Liquidator appointed to wind up Shoes of Prey
Written on the 12 March 2019 by Business News Australia
Custom to-order shoes business Shoes of Prey has appointed FTI Consulting's Kelly Trenfield and John Park to wind up the business as the company's journey comes to an end.
The liquidation comes as the company announced it was considering its future and was putting orders on pause in August 2018.
The liquidation of the company brings a 10-year business journey to an end for co-founders Michael Fox (pictured left) and Jodie Fox (pictured centre).
It was a decade of experimentation for Michael and Jodie, alongside co-CEO Mike Knapp (pictured right), who sought to offer one of the most customisable shoe offerings on the market.
During the ten years the business saw a range of success, most notably from American department store Nordstrom who invested in the startup and a significant raise alongside the embattled Blue Sky.
Trenfield says that despite the directors' best efforts to restart the business it unfortunately had to fold.
"Unfortunately, despite the best efforts of the Directors, a way forward to recapitalise the business and reach agreement with the stakeholders was not found," says Trenfield.
"As a result, the Shoes of Prey business, which spans several global entities, will now go through an orderly liquidation process."
FTI will now commence a liquidation of Shoes of Prey on a solvent basis to ensure a return of funds to the US head entity as its sole shareolder. This will involve a process to dispose of any remaining assets of the company including its IP.
"At this stage, we do not expect any creditors of the Australian entity to be out of pocket. This includes holders of unredeemed gift certificates, who are expected to receive a full refund and will be contacted within the coming week," says Trenfield.
The liquidation comes alongside a eulogy for Shoes of Prey posted on Medium over the weekend by Michael.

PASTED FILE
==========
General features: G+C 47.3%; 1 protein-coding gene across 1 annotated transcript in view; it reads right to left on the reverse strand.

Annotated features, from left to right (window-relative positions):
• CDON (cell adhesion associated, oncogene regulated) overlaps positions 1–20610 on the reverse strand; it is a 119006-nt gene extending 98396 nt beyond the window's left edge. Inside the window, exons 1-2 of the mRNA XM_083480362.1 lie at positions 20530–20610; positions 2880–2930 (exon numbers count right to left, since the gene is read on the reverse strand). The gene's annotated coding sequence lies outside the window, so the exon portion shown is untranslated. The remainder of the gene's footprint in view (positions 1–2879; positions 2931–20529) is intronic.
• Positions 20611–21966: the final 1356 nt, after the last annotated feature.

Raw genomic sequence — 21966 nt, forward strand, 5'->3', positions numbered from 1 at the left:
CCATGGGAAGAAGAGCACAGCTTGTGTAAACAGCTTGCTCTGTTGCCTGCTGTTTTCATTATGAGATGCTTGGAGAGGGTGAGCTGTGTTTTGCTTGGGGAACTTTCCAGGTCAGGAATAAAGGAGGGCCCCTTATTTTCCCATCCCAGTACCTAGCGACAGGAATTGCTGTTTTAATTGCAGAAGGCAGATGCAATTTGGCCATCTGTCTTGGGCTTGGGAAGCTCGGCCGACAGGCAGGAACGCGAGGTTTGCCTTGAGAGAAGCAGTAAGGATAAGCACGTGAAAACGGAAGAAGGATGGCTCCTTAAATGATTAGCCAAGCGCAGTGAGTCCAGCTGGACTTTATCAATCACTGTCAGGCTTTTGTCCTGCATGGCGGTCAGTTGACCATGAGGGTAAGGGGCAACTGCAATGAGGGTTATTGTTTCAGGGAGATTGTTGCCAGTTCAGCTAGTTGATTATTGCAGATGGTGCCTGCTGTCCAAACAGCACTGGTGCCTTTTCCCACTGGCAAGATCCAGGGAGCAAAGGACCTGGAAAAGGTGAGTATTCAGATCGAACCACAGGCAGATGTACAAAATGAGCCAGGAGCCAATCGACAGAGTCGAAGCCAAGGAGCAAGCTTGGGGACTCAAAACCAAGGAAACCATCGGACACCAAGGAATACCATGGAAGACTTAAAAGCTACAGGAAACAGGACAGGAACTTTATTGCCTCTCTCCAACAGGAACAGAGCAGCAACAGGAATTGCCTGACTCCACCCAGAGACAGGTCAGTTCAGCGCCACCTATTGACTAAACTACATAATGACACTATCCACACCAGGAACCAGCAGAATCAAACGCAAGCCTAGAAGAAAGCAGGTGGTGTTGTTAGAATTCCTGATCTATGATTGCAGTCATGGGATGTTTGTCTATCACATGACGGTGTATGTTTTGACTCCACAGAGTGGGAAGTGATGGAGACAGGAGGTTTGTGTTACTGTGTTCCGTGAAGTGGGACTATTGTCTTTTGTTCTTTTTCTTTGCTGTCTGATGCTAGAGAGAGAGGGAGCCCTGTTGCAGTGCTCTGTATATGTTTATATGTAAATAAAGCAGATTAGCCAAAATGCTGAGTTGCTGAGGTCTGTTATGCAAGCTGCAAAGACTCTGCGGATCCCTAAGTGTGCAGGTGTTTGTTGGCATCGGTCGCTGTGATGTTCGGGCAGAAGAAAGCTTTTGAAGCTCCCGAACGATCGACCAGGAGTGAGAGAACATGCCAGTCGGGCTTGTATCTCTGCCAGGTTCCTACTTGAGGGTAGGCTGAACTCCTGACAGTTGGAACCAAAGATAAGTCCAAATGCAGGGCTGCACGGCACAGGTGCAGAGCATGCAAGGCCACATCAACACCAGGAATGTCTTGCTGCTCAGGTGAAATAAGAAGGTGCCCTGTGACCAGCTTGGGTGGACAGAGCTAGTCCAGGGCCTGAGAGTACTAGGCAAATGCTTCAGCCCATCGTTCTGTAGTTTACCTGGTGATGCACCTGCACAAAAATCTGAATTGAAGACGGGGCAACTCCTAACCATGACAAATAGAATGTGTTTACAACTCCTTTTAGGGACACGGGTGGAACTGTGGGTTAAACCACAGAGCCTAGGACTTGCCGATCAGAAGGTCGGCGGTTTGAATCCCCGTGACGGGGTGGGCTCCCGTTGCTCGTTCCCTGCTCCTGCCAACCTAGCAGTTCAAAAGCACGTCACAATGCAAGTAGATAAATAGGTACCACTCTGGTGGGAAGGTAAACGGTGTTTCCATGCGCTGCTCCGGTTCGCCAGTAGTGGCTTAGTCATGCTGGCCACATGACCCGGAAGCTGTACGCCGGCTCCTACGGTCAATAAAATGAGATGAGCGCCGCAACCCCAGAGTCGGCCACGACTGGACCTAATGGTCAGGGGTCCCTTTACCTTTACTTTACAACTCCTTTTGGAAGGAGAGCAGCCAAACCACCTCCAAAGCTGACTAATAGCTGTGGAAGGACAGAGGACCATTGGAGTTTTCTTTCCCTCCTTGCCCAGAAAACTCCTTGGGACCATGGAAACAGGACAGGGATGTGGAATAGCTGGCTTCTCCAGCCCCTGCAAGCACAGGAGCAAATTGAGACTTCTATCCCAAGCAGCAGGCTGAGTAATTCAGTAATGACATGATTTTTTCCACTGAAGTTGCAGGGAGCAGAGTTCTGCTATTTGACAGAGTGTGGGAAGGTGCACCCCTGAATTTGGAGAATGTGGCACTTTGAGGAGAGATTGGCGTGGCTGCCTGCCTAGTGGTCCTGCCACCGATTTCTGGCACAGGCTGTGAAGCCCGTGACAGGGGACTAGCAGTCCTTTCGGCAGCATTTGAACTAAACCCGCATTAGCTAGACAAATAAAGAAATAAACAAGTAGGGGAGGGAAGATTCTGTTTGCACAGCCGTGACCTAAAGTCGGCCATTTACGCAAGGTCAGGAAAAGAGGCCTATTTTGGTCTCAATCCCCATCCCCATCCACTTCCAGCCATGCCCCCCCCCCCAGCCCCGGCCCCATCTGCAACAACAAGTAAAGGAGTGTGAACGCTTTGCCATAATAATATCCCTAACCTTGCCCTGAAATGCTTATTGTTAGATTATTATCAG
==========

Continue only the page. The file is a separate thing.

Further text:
He says that he and Jodie learnt a lot of lessons with Shoes of Prey, but importantly they realised that it sometimes impossible to truly understand what the customer wants.
"A couple of years in we then asked ourselves: "Would the mass market fashion customer also want to customise their shoes?"" says Michael.
"We conducted market research via our target customer and through strategic partners like David Jones and Nordstrom and the resounding response was "Yes" if we achieved 4 things: reduce lead times to under 2 weeks; simplify the shoe design experience; don't charge a premium for customisation; and establish distribution where the mass market fashion customer shops."
"Despite all the right trends towards personalisation and our success within the customisation niche, contrary to our market research the mass market fashion customer just didn't respond as we expected."
"We learnt the hard way that mass market customers don't want to create, they want to be inspired and shown what to wear. They want to see the latest trends, what celebrities and Instagram influencers are wearing and they want to wear exactly thatboth the style and the brand."
"If I ever find myself in a position where I'm attempting to change consumer behaviour, I will ensure I've peeled back the layers to truly understand the psychology of my target customer."
"While our mass market customer told us they wanted to customise if we improved our value proposition in the 4 areas I mentioned earlier, what they were consciously telling us and what they subconsciously wanted (to be inspired by trends and shown by celebrities and influencers exactly what to weardown to the style and brand) were effectively polar opposites. We listened to what the mass market customer told us, verified with our strategic partners that they were hearing the same thing, then accepted it."
You can read Michael's full Medium post here.
Jodie Fox has also announced that she is writing a book about her experience with Shoes of Prey that promises to be a raw view of the world through the eyes of an entrepreneur.
Business News Australia
Author: Business News Australia